August was a roller coaster. In the outside world, both the Democratic and Republican conventions happened, as well as more protests, more COVID deaths, and an explosion in Beirut. But, to be honest, I could barely pay attention to such world-shaking events, as my own little apartment suffered its own little shake ups. Muggy heat caused swarms of mosquitos to nip at my skin, coyotes roamed near my apartment, power outages threatened our air conditioning, my roommate’s dog died, my roommate’s mom hit her head, my emotions swung from depressed to vulnerable to inspired, and through it all, I had to get my third novel, Company, ready for publication.
I have published 3 times before, but I’ve never done it as fast as this. Since the beginning of the year, I had the date September 5, 2020 (my sister’s birthday) in mind for when I wanted to publish Company. By July, I had just finished smoothing my writing into one readable manuscript. I had one month to edit Company, both for clarity and flow and for mechanics (spelling and grammar). I also had to format the novel, get it onto Amazon, make announcements, and run a marketing campaign. I had a lot to do, so, naturally, I spent the first week of August feeling depressed.
It did not help that, almost as soon as August began, my roommate Rita’s old dog, a German shepherd named Stitch, had to be put down. He’d been diagnosed with bone cancer a few weeks earlier, and it had escalated quickly. As Rita mourned her dog, I mourned my story. I wrote in my diary:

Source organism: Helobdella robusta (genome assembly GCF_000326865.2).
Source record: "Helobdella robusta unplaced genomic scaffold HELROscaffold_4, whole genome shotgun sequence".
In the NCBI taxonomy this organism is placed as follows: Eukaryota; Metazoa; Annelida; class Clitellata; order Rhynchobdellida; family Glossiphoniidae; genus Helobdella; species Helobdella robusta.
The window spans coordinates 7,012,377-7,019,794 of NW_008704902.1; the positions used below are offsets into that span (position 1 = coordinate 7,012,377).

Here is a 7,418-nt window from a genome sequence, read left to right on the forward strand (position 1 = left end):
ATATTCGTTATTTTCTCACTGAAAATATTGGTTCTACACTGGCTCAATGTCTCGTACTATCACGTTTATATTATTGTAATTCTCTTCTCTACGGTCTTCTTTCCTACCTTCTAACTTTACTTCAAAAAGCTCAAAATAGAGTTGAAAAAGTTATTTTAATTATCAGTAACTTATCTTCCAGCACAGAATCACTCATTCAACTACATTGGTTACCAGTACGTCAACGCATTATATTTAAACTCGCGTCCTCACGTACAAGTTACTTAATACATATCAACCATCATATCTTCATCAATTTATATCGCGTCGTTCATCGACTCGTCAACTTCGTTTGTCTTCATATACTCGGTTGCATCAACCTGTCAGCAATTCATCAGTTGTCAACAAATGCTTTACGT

“When a story is done, it feels, to me, less like giving birth, and more like grieving something that is dead. It’s like casting off a piece of my soul, a snippet of my life, into the heartless world. Editing it is basically window dressing, putting the story in funeral clothes. It is leaving me, and I need to put on a song and dance for the world, but that is hard to do.”
Trying to edit in this state seemed like too much, so instead I spent that first week re-reading my entire manuscript, both to let it go and to get an idea of what needed to be fixed. Normally, I get critical when I re-read my work, but I tried to look at Company without judgement, and I ended up feeling good. I came up with a plan to read out loud and edit three chapters a day.
I carried out that plan during the second week of August, the least disruptive week by far. Aside from a few chapters which needed intensive work, the chapters I read were in good shape. I was reading/ editing at the rate of one chapter per hour, spending about three hours per day on editing. This gave me time to work on the business aspects of publishing.